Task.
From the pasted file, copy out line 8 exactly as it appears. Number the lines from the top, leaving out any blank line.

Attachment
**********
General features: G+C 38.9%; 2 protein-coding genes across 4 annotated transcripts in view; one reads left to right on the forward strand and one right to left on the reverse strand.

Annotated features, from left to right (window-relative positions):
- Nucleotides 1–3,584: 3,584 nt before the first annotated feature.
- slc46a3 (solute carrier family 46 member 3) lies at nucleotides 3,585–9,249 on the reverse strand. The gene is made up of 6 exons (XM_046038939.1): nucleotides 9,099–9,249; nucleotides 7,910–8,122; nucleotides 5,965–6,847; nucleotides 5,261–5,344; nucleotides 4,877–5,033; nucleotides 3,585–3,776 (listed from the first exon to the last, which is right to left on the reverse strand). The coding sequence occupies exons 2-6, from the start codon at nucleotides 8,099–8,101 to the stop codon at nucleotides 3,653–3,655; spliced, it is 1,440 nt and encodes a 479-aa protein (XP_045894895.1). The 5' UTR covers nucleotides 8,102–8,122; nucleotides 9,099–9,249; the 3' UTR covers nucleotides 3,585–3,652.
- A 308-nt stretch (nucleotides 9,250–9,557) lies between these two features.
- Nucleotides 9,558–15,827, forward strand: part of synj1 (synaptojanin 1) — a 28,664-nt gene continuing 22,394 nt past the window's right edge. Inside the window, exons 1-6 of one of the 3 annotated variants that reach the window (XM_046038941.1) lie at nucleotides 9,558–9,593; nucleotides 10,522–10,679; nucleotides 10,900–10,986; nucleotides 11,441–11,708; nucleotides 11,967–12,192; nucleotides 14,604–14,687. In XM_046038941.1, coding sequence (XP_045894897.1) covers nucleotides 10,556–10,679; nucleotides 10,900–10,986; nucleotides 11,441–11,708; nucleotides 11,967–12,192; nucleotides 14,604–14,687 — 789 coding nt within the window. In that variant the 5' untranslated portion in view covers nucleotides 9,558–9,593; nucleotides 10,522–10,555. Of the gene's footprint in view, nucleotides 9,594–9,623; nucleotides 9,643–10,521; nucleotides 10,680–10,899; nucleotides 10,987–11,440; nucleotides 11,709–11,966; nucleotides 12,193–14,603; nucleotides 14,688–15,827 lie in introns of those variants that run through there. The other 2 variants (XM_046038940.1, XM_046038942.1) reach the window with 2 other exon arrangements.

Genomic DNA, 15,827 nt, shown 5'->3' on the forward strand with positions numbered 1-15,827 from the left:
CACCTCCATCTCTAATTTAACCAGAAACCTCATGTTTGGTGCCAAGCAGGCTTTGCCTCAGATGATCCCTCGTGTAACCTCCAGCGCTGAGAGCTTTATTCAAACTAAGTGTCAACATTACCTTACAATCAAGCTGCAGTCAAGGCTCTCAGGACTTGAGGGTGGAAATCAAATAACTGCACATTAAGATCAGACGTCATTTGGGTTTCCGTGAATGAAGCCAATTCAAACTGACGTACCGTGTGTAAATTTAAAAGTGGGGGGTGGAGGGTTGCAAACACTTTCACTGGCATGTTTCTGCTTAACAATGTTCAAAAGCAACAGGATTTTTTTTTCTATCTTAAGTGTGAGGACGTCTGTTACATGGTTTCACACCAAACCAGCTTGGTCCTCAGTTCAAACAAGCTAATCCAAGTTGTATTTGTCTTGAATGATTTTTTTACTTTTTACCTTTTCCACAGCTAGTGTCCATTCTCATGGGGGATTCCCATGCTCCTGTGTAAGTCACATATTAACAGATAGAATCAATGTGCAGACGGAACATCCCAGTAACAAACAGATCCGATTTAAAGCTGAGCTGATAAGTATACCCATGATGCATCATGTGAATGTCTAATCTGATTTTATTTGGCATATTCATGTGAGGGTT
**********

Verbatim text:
CACCTCCATCTCTAATTTAACCAGAAACCTCATGTTTGGTGCCAAGCAGGCTTTGCCTCAGATGATCCCTCGTGTAACCTCCAGCGCTGAGAGCTTTATTCAAACTAAGTGTCAACATTACCTTACAATCAAGCTGCAGTCAAGGCTCTCAGGACTTGAGGGTGGAAATCAAATAACTGCACATTAAGATCAGACGTCATTTGGGTTTCCGTGAATGAAGCCAATTCAAACTGACGTACCGTGTGTAAATTTAAAAGTGGGGGGTGGAGGGTTGCAAACACTTTCACTGGCATGTTTCTGCTTAACAATGTTCAAAAGCAACAGGATTTTTTTTTCTATCTTAAGTGTGAGGACGTCTGTTACATGGTTTCACACCAAACCAGCTTGGTCCTCAGTTCAAACAAGCTAATCCAAGTTGTATTTGTCTTGAATGATTTTTTTACTTTTTACCTTTTCCACAGCTAGTGTCCATTCTCATGGGGGATTCCCATGCTCCTGTGTAAGTCACATATTAACAGATAGAATCAATGTGCAGACGGAACATCCCAGTAACAAACAGATCCGATTTAAAGCTGAGCTGATAAGTATACCCATGATGCATCATGTGAATGTCTAATCTGATTTTATTTGGCATATTCATGTGAGGGTT